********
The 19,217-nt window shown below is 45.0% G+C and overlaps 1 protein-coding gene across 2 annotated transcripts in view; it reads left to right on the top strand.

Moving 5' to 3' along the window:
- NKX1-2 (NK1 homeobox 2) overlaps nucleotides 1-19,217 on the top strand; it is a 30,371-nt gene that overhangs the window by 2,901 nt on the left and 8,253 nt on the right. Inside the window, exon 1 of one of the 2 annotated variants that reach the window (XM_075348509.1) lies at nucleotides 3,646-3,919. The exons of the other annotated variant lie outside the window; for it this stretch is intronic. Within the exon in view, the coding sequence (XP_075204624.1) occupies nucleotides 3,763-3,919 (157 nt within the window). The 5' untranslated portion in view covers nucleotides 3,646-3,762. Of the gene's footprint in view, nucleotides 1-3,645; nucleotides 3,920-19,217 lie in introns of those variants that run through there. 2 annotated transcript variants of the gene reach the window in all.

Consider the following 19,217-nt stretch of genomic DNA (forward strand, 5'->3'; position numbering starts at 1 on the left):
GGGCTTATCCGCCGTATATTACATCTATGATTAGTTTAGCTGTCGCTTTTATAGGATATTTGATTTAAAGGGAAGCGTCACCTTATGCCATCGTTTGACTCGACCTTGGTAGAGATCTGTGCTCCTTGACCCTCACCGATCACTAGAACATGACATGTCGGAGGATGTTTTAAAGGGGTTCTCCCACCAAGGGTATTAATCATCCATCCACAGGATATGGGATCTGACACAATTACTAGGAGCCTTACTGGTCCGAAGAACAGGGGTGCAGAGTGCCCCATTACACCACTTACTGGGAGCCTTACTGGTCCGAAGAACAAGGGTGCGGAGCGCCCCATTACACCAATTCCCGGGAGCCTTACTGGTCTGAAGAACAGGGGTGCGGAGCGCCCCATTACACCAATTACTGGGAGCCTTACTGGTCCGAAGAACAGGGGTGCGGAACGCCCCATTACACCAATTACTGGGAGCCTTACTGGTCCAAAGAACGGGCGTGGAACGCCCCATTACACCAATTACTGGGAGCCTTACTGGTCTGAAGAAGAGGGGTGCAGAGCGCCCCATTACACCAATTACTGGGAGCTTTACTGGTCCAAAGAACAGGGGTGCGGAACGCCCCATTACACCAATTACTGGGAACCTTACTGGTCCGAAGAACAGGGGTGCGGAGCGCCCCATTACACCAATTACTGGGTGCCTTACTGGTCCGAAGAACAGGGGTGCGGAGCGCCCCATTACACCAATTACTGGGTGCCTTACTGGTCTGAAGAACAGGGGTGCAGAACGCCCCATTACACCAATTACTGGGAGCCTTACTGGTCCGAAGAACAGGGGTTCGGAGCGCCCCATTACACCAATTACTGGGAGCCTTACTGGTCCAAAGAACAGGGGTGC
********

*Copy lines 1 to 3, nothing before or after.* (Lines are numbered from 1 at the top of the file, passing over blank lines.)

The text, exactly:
The 19,217-nt window shown below is 45.0% G+C and overlaps 1 protein-coding gene across 2 annotated transcripts in view; it reads left to right on the top strand.

Moving 5' to 3' along the window:
- NKX1-2 (NK1 homeobox 2) overlaps nucleotides 1-19,217 on the top strand; it is a 30,371-nt gene that overhangs the window by 2,901 nt on the left and 8,253 nt on the right. Inside the window, exon 1 of one of the 2 annotated variants that reach the window (XM_075348509.1) lies at nucleotides 3,646-3,919. The exons of the other annotated variant lie outside the window; for it this stretch is intronic. Within the exon in view, the coding sequence (XP_075204624.1) occupies nucleotides 3,763-3,919 (157 nt within the window). The 5' untranslated portion in view covers nucleotides 3,646-3,762. Of the gene's footprint in view, nucleotides 1-3,645; nucleotides 3,920-19,217 lie in introns of those variants that run through there. 2 annotated transcript variants of the gene reach the window in all.